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The Technology 202: Bernie Sanders just made Internet providers a new 2020 target

U.S. Sen. Bernie Sanders (I-Vt.). (Shannon Stapleton/Reuters)

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2020 presidential candidate Sen. Bernie Sanders (I-Vt.) is proposing breaking up Internet service providers such as AT&T and Comcast in his new plan to expand Internet access. 

“Our tax dollars built the internet and access to it should be a public good for all, not another price gouging profit machine for Comcast, AT&T, and Verizon,” he wrote in the plan released Friday.

Sanders argues that high-speed Internet is “a basic human right” and that existing providers should be regulated by the government as a utility — similar to electricity. His plan would also provide $ 150 billion in grants and technical assistance for cities and municipalities to build their own publicly-owned networks as part of the Green New Deal infrastructure initiative. 

Amazon, Google and Facebook have been familiar choices of corporate punching bags for Democrats this election cycle — but Sanders’s tough talk suggests that the Internet service providers may soon be another foil for liberals seeking to rein in corporate power.

If Sanders’s position gains traction, telecom giants could soon find themselves in a similar position to healthcare industry players fighting against Medicare-for-all or public option proposals popular on the trail. 

“Internet, telecom, and cable monopolies exploit their dominant market power to gouge consumers and lobby government at all levels to keep out competition,” Sanders wrote. 

Sanders makes the case that corporate consolidation has contributed to high prices for Internet and a lack of availability in some areas. He would require that all Internet service providers offer a “Basic Internet Plan” that “provides quality broadband speeds at an affordable price.”

Sanders, who has long called for breaking up monopolies, would bar service providers from also offering content, which could end up unwinding some significant telecom mergers. It could mark a major shake-up for companies such as AT&T — which recently acquired Time Warner, the owner of services including HBO and Warner Bros. Comcast could potentially have to divest from NBC Universal. Sen. Elizabeth Warren (D-Mass.) has also criticized AT&T’s merger with Time Warner.

Sanders is also taking aim at some of the companies’ practices that are unpopular with consumers. He’s seeking to eliminate hidden fees, including surprise billing. His plan would also require Internet and cable providers to clearly state the cost of service, ban unexpected rate increases and end service termination fees.

Broadband access hasn’t received much air time on the debate stage this election cycle, but that could change this month. The candidates are heading into primaries in Iowa and New Hampshire where there are rural areas with limited Internet choices. Other 2020 candidates have also released plans to expand broadband, but Sanders’s aggressive proposals could spark greater debate.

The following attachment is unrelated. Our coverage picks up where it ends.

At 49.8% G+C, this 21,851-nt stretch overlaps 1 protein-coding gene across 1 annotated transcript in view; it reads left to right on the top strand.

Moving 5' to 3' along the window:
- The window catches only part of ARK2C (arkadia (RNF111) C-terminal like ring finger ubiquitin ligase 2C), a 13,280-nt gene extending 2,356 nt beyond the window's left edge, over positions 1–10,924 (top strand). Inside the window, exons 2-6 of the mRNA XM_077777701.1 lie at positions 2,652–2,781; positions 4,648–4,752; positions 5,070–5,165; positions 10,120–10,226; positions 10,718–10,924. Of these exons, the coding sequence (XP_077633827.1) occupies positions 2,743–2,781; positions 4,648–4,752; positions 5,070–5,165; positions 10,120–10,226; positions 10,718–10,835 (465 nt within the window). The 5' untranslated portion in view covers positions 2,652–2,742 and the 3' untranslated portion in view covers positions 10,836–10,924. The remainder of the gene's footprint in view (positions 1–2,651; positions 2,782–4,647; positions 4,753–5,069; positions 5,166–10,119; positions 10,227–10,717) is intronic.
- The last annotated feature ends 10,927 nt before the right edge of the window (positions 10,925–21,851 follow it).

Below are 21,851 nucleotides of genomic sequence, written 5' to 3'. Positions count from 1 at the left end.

Warren proposed an $ 85 billion investment in public broadband earlier this year — only a fraction of the amount Sanders has proposed. South Bend, Ind., Mayor Pete Buttigieg has pitched a $ 80 billion “Internet for All” plan to build public options in the regions that private companies don’t cover. Former vice president Joe Biden has said he would invest $ 20 billion in rural broadband infrastructure. Sen. Amy Klobuchar (D-Minn.) outlined Internet access as a key focus of her infrastructure plan, saying she would provide greater incentives for existing providers to ensure underserved areas are covered. 

Internet access could prove to be an issue that Democrats use to hammer the Trump campaign’s ability to keep its promises with rural voters. The Trump campaign in 2016 said it would deliver rural braodband as part of a broader infrastructure initiative, which has stalled in Congress. 

“I see that the country of Iceland has all hooked up, and we’re not,” Klobuchar told Politico earlier this year when asked about Trump’s record. 

You are reading The Technology 202 , our guide to the intersection of technology and politics.

Facebook logos REUTERS/Johanna Geron/Illustration/File Photo

BITS: Facebook is confronting pressure from many directions to limit microtargeting of political ads. But politicians including Trump are avid users of these tools, creating high stakes as the company weighs changes to its policies, my colleague Craig Timberg reports.  

Other tech companies’ recent changes to their own political ads policies are putting pressure on Facebook to reconsider its rules. But any changes at Facebook are expected to be less sweeping than those recently announced by Twitter and Google. One leading idea that Craig reports is being considered is setting a broader minimum size for microtargeted groups. Right now advertisers can target groups as small as 100 people. Facebook is considering limiting political ads to target a minimum of 1,000 or 10,000 people, which would somewhat increase their transparency. 

That’s sure to upset some political operatives. They’ve become reliant on microtargeting to communicate messages not only to potential supporters but also to potential campaign donors.